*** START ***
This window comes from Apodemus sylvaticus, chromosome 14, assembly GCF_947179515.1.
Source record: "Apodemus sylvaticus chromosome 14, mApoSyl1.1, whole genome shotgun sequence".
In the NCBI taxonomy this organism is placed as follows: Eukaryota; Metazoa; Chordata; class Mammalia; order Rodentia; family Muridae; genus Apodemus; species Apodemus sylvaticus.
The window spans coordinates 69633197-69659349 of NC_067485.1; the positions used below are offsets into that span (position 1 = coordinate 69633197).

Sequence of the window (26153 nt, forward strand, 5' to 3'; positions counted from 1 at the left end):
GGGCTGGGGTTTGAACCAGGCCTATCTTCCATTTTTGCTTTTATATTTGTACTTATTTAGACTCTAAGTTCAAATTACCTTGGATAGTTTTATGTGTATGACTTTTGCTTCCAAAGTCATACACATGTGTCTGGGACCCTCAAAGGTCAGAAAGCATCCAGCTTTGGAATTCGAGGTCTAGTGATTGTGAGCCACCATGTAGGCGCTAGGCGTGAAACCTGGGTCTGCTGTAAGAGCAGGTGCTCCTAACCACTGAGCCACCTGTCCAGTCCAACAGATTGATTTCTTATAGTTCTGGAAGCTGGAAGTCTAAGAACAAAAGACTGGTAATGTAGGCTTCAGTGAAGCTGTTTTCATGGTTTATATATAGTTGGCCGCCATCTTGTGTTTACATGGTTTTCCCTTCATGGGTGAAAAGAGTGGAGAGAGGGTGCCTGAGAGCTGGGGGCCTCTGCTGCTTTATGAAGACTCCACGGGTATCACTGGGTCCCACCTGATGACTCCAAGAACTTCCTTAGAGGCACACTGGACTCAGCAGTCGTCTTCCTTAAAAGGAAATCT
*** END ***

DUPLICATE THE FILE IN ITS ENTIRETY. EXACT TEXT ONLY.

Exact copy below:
This window comes from Apodemus sylvaticus, chromosome 14, assembly GCF_947179515.1.
Source record: "Apodemus sylvaticus chromosome 14, mApoSyl1.1, whole genome shotgun sequence".
In the NCBI taxonomy this organism is placed as follows: Eukaryota; Metazoa; Chordata; class Mammalia; order Rodentia; family Muridae; genus Apodemus; species Apodemus sylvaticus.
The window spans coordinates 69633197-69659349 of NC_067485.1; the positions used below are offsets into that span (position 1 = coordinate 69633197).

Sequence of the window (26153 nt, forward strand, 5' to 3'; positions counted from 1 at the left end):
GGGCTGGGGTTTGAACCAGGCCTATCTTCCATTTTTGCTTTTATATTTGTACTTATTTAGACTCTAAGTTCAAATTACCTTGGATAGTTTTATGTGTATGACTTTTGCTTCCAAAGTCATACACATGTGTCTGGGACCCTCAAAGGTCAGAAAGCATCCAGCTTTGGAATTCGAGGTCTAGTGATTGTGAGCCACCATGTAGGCGCTAGGCGTGAAACCTGGGTCTGCTGTAAGAGCAGGTGCTCCTAACCACTGAGCCACCTGTCCAGTCCAACAGATTGATTTCTTATAGTTCTGGAAGCTGGAAGTCTAAGAACAAAAGACTGGTAATGTAGGCTTCAGTGAAGCTGTTTTCATGGTTTATATATAGTTGGCCGCCATCTTGTGTTTACATGGTTTTCCCTTCATGGGTGAAAAGAGTGGAGAGAGGGTGCCTGAGAGCTGGGGGCCTCTGCTGCTTTATGAAGACTCCACGGGTATCACTGGGTCCCACCTGATGACTCCAAGAACTTCCTTAGAGGCACACTGGACTCAGCAGTCGTCTTCCTTAAAAGGAAATCT